Training with blood flow restriction is a new topic to many of us. Here’s an excellent summary article in free, full text. With BFR, you use a simple band to reduce muscle flow to a muscle or muscle group you want to strengthen–say, the calf muscles — and then do a modest workout of those muscles. Since they’re receiving “restricted” blood and oxygen, they have to work harder than normal, and may grow stronger. The article concludes: “Research has started to unravel how the addition of BFR may mechanistically improve strength and endurance performance.” More at J of Applied Physiology.

Go with the flow … if you can find it

We’d all like to spend more time (lots more time!) in the state of optimal “flow” made famous by the psychologist with that astonishing last name — Mihaly Csikszentmihalyi. He even co-wrote a book on Running Flow. The problem is, you know flow when you achieve it, but there’s no simple recipe for getting there. This systematic review took a deep dive, and concluded “no studies to date have reported conclusive evidence that flow was induced through an intervention.” More at Int Review of Sport & Exercise Psychology.

Fitness in pregnancy. It’s good for both mother and child

In a recent SweatScience column, Alex Hutchinson found plenty of good news for pregnant women who exercise, and even for their babies. “It’s already pretty clear from previous research that exercise is good for expectant mothers, but the new results add to growing evidence on the trickier question of whether it’s also good for fetuses.” While no one recommends going to extremes, some pregnant women have trekked to the Everest Base Camp (17,000 feet) and had perfectly healthy birth outcomes. Same for those who run marathons. More good news for baby: Like parents, like child. A Finnish study showed that offspring of exercising parents were more likely to follow a fit and healthy lifestyle 30 years later. More at J of Phys Activity & Health.

Run away from air pollution

We need to exercise for optimal health, and we need clean air, but sometimes the two come into conflict: air pollution. What happens then? Well, it’s a problem, as this scientific editorial points out with an exclamation point. “Running in areas with low air pollution is cardioprotective, whereas in highly air polluted areas exercise has detrimental effects on the heart!” In fact, “a large increase in physical activity in a high-pollution environment may adversely affect cardiovascular health.” A little positive news on this front: There’s “intriguing” evidence that aspirin and other NSAIDS might offer some protection against air pollution. More at the NY Times.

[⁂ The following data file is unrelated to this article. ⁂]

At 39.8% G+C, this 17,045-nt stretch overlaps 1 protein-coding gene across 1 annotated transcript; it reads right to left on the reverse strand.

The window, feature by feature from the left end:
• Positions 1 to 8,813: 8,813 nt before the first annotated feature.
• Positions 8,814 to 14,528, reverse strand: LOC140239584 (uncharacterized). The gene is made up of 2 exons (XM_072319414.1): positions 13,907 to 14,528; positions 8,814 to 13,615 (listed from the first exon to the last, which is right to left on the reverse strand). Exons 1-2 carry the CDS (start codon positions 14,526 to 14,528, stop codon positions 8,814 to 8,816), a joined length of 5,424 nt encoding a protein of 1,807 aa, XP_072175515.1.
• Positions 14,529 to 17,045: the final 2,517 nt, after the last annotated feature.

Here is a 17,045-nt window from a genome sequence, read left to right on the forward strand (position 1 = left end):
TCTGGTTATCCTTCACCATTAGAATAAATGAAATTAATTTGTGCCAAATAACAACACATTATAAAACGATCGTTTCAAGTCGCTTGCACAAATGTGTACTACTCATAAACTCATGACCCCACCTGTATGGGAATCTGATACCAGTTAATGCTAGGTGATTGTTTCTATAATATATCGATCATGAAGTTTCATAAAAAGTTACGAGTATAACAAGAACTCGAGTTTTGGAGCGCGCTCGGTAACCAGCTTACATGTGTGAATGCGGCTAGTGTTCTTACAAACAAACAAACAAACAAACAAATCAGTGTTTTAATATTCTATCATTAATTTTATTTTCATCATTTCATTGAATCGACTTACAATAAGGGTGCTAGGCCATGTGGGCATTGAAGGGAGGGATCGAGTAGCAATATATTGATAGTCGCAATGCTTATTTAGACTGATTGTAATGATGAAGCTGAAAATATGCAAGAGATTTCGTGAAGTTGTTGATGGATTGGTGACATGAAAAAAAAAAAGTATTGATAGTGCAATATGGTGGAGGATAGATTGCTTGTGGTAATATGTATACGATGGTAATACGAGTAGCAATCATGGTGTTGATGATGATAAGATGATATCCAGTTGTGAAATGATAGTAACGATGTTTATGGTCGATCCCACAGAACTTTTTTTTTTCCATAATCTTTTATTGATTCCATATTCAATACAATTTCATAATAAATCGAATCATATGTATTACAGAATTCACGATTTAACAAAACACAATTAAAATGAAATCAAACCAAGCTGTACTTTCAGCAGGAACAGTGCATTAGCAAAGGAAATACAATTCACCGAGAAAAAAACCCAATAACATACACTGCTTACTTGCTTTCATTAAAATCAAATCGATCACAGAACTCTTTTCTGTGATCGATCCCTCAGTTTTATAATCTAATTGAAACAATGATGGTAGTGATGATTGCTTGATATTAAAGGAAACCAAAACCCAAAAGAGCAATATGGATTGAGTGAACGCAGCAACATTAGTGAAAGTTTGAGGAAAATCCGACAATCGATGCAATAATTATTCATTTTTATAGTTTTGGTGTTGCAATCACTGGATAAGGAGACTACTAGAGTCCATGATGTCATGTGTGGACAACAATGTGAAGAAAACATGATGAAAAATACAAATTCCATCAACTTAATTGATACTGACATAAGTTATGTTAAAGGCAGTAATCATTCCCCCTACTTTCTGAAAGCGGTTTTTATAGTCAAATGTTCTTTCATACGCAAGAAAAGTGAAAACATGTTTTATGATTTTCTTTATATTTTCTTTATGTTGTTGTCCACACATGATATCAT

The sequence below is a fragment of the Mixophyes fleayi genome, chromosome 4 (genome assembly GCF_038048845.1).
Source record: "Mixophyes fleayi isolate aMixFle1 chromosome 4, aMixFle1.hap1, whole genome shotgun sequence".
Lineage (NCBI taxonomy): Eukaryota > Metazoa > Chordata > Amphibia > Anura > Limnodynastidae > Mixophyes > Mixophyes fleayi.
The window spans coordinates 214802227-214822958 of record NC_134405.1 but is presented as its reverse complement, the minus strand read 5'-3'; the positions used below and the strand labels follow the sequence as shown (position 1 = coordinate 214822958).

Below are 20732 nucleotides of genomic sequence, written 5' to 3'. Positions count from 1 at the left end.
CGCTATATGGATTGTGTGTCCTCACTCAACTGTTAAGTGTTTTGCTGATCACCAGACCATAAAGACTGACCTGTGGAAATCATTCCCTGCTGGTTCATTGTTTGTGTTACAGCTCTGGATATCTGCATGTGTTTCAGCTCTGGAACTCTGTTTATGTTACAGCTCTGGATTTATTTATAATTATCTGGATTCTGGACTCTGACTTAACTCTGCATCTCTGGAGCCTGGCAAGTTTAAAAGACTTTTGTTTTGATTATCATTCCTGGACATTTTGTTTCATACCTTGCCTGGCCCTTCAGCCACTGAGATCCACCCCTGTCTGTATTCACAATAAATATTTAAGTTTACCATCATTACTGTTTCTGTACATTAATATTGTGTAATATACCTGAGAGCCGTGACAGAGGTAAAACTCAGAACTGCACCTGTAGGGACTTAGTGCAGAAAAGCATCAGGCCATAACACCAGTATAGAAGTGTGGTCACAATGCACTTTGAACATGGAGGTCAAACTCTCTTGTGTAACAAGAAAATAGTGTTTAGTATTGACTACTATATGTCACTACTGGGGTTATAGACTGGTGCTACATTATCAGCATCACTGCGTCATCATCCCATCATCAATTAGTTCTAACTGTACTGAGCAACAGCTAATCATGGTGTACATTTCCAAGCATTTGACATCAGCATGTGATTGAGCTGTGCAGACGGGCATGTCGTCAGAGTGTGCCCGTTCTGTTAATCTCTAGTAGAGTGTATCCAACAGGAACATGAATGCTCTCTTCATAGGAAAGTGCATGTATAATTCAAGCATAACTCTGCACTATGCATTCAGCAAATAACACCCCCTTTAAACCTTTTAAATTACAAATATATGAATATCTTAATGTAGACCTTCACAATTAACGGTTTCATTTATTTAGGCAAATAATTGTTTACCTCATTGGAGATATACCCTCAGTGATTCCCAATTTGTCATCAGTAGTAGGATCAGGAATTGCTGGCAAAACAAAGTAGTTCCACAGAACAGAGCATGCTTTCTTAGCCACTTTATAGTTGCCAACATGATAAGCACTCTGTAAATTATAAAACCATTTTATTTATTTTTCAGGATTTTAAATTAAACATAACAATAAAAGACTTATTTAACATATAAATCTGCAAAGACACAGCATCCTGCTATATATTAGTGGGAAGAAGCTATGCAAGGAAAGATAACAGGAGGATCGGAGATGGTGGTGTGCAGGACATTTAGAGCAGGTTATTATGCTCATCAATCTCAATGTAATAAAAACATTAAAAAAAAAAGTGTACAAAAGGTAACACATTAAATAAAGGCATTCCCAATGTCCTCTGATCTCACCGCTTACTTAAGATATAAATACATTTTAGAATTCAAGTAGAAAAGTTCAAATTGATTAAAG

Ron Hill RIP, 1938-2021

Ron Hill was for a time the world’s best marathon runner, and for his entire life the world’s greatest running ambassador, competing in 100 countries. He was a small, modest runner with an extreme dedication to his craft (including a 52 year, 39 day running streak), and an expansive zest for living. Roger Robinson wrote three great articles on Hill: an obituary,  life facts, and lessons.

SHORT STUFF you’ll want to know

> Hot bath even better than hot run to acclimatize to summer weather

> 5 ways to win the battle against midlife weight gain

> Women’s participation in ultra-marathon races has climbed from 14 to 23 percent in the last two decades, and they are essentially as fast (or faster, on average) than men at distances over 100K (62 miles).


“It is the brain, not the heart or lungs, that is the critical organ. — Sir Roger Bannister

That’s it for now. Thanks for reading. Stay well, and see you next week. Amby